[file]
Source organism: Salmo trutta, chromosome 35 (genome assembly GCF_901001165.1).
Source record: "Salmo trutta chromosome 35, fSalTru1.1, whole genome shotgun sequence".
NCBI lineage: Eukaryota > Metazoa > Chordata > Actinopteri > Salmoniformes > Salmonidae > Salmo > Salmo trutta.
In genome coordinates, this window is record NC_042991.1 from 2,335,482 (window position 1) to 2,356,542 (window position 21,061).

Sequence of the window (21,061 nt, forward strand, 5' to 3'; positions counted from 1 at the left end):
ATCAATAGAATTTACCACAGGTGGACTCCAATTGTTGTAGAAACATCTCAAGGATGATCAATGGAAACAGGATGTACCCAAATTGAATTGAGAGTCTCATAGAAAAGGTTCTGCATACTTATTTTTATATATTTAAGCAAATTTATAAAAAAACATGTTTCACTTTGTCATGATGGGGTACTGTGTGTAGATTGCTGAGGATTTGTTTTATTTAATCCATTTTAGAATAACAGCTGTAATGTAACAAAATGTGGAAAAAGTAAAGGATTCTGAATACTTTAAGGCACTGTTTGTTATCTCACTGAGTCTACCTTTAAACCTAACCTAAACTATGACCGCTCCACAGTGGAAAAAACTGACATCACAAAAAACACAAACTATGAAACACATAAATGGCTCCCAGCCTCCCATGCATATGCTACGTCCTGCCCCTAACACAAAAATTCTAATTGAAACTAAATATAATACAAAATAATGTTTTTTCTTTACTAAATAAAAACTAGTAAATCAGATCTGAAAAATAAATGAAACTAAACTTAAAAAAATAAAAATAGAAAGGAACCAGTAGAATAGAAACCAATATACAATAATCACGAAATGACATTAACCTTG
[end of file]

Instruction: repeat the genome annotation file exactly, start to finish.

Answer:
Source organism: Salmo trutta, chromosome 35 (genome assembly GCF_901001165.1).
Source record: "Salmo trutta chromosome 35, fSalTru1.1, whole genome shotgun sequence".
NCBI lineage: Eukaryota > Metazoa > Chordata > Actinopteri > Salmoniformes > Salmonidae > Salmo > Salmo trutta.
In genome coordinates, this window is record NC_042991.1 from 2,335,482 (window position 1) to 2,356,542 (window position 21,061).

Sequence of the window (21,061 nt, forward strand, 5' to 3'; positions counted from 1 at the left end):
ATCAATAGAATTTACCACAGGTGGACTCCAATTGTTGTAGAAACATCTCAAGGATGATCAATGGAAACAGGATGTACCCAAATTGAATTGAGAGTCTCATAGAAAAGGTTCTGCATACTTATTTTTATATATTTAAGCAAATTTATAAAAAAACATGTTTCACTTTGTCATGATGGGGTACTGTGTGTAGATTGCTGAGGATTTGTTTTATTTAATCCATTTTAGAATAACAGCTGTAATGTAACAAAATGTGGAAAAAGTAAAGGATTCTGAATACTTTAAGGCACTGTTTGTTATCTCACTGAGTCTACCTTTAAACCTAACCTAAACTATGACCGCTCCACAGTGGAAAAAACTGACATCACAAAAAACACAAACTATGAAACACATAAATGGCTCCCAGCCTCCCATGCATATGCTACGTCCTGCCCCTAACACAAAAATTCTAATTGAAACTAAATATAATACAAAATAATGTTTTTTCTTTACTAAATAAAAACTAGTAAATCAGATCTGAAAAATAAATGAAACTAAACTTAAAAAAATAAAAATAGAAAGGAACCAGTAGAATAGAAACCAATATACAATAATCACGAAATGACATTAACCTTG